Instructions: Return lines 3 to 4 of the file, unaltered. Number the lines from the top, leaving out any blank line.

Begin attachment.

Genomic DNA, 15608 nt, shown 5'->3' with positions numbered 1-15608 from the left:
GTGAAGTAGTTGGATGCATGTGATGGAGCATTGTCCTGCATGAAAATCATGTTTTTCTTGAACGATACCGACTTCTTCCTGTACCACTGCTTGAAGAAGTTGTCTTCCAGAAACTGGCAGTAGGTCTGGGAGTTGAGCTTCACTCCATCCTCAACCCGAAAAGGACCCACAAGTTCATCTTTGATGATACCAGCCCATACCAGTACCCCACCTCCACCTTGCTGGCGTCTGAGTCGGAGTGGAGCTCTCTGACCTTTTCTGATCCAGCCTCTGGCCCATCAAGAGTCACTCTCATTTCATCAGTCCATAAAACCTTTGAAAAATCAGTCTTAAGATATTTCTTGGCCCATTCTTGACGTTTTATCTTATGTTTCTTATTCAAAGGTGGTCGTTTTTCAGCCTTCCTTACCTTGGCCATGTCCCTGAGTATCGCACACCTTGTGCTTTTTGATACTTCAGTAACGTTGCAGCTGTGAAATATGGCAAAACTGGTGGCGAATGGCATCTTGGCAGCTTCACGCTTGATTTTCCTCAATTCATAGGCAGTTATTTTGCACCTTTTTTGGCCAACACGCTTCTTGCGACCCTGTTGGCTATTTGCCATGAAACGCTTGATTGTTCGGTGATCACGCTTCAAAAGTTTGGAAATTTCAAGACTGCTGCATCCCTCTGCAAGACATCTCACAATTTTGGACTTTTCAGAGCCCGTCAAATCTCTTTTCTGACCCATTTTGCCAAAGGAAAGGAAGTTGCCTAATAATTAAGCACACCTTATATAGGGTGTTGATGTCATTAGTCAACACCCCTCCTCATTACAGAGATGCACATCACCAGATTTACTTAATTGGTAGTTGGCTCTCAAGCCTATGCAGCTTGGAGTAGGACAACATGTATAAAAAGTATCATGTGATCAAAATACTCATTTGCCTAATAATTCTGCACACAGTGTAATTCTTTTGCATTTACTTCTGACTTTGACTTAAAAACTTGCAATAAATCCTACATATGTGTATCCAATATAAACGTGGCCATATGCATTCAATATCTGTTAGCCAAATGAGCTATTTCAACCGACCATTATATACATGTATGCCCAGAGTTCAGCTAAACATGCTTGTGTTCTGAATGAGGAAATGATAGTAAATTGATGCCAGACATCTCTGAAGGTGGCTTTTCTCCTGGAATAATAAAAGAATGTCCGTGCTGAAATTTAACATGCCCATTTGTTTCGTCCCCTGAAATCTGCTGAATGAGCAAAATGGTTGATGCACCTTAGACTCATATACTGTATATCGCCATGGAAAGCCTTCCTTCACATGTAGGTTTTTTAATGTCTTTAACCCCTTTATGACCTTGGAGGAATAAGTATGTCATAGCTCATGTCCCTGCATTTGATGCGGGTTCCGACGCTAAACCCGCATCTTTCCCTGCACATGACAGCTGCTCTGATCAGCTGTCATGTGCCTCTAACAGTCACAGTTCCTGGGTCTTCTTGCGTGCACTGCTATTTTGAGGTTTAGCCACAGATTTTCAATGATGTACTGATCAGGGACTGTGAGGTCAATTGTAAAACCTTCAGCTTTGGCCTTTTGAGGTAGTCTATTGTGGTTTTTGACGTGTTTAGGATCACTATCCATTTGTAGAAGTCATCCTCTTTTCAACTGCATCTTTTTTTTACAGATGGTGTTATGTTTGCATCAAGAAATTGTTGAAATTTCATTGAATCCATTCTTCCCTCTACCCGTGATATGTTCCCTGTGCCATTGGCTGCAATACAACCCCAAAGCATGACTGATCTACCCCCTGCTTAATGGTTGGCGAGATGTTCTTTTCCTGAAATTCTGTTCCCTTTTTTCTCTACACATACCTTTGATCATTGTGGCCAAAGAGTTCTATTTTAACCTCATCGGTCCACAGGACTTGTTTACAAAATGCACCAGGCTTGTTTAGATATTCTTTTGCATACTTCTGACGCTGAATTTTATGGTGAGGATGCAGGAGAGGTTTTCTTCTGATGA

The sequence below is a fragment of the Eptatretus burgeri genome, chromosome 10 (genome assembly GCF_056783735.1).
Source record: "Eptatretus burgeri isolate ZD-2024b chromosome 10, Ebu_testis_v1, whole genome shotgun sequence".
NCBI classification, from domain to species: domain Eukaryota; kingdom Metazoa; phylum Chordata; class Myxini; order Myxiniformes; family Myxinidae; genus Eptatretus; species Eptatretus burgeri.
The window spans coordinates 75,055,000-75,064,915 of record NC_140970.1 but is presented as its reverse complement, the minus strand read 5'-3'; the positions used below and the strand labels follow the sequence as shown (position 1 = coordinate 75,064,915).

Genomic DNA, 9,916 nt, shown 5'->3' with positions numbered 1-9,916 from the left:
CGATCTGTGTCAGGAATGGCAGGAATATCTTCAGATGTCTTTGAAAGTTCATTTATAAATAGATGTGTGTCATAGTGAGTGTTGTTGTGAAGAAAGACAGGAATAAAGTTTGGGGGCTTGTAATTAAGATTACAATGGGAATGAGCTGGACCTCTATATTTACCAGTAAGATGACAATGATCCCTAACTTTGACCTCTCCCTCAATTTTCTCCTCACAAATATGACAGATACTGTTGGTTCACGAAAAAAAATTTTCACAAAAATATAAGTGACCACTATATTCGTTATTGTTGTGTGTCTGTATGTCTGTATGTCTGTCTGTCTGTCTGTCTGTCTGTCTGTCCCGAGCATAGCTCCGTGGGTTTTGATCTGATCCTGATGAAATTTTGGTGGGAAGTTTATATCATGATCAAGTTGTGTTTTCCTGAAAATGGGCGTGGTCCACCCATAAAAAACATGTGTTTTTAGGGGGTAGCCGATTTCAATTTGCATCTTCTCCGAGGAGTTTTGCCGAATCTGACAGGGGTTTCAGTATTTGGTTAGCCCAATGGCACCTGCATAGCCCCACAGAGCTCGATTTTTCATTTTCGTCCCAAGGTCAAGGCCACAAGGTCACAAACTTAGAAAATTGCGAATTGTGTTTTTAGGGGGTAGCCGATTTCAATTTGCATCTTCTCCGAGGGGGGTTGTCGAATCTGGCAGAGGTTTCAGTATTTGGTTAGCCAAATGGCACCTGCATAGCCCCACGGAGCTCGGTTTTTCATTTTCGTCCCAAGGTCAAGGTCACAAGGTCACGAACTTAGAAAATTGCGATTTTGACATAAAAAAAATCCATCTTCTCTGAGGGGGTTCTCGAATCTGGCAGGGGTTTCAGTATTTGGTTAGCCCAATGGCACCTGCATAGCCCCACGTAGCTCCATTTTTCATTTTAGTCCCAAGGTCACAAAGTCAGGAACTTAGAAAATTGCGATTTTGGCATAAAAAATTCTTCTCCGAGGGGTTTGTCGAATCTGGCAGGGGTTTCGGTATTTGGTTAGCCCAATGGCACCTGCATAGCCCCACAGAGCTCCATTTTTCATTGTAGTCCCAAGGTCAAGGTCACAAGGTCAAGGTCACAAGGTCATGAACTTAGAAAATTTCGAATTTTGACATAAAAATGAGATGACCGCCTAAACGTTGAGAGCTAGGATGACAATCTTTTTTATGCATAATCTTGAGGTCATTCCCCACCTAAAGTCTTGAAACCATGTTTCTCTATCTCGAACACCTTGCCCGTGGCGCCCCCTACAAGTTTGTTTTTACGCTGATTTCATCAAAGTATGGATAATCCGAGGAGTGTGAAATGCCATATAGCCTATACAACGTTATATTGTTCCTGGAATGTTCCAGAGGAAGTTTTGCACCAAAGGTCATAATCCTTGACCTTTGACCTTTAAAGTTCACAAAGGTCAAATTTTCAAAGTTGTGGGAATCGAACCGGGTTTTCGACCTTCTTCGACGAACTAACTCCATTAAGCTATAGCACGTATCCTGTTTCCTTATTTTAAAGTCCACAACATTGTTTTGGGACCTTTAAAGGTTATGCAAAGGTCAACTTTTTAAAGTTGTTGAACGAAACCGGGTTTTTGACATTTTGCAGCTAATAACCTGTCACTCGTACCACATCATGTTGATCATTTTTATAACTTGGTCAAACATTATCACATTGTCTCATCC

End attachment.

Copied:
The sequence below is a fragment of the Eptatretus burgeri genome, chromosome 10 (genome assembly GCF_056783735.1).
Source record: "Eptatretus burgeri isolate ZD-2024b chromosome 10, Ebu_testis_v1, whole genome shotgun sequence".